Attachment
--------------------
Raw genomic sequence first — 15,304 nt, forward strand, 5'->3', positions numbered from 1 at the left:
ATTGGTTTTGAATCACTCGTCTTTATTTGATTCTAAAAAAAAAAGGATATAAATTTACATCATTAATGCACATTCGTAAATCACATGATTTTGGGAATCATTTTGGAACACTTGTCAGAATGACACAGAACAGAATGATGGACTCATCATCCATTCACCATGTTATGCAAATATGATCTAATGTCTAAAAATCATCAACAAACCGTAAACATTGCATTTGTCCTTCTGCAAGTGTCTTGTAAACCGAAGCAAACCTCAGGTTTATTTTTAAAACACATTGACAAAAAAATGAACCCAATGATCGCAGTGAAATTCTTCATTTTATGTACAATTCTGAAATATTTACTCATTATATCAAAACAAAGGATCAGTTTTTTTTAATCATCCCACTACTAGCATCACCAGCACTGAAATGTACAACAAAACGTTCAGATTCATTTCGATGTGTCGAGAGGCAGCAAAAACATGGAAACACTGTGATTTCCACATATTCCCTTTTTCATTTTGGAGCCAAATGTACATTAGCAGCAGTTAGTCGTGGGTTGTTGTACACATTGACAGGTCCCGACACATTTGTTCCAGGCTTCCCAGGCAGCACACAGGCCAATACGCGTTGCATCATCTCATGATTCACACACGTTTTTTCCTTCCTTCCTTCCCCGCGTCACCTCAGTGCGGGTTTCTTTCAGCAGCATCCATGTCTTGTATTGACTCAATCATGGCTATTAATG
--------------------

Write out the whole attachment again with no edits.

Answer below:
Raw genomic sequence first — 15,304 nt, forward strand, 5'->3', positions numbered from 1 at the left:
ATTGGTTTTGAATCACTCGTCTTTATTTGATTCTAAAAAAAAAAGGATATAAATTTACATCATTAATGCACATTCGTAAATCACATGATTTTGGGAATCATTTTGGAACACTTGTCAGAATGACACAGAACAGAATGATGGACTCATCATCCATTCACCATGTTATGCAAATATGATCTAATGTCTAAAAATCATCAACAAACCGTAAACATTGCATTTGTCCTTCTGCAAGTGTCTTGTAAACCGAAGCAAACCTCAGGTTTATTTTTAAAACACATTGACAAAAAAATGAACCCAATGATCGCAGTGAAATTCTTCATTTTATGTACAATTCTGAAATATTTACTCATTATATCAAAACAAAGGATCAGTTTTTTTTAATCATCCCACTACTAGCATCACCAGCACTGAAATGTACAACAAAACGTTCAGATTCATTTCGATGTGTCGAGAGGCAGCAAAAACATGGAAACACTGTGATTTCCACATATTCCCTTTTTCATTTTGGAGCCAAATGTACATTAGCAGCAGTTAGTCGTGGGTTGTTGTACACATTGACAGGTCCCGACACATTTGTTCCAGGCTTCCCAGGCAGCACACAGGCCAATACGCGTTGCATCATCTCATGATTCACACACGTTTTTTCCTTCCTTCCTTCCCCGCGTCACCTCAGTGCGGGTTTCTTTCAGCAGCATCCATGTCTTGTATTGACTCAATCATGGCTATTAATG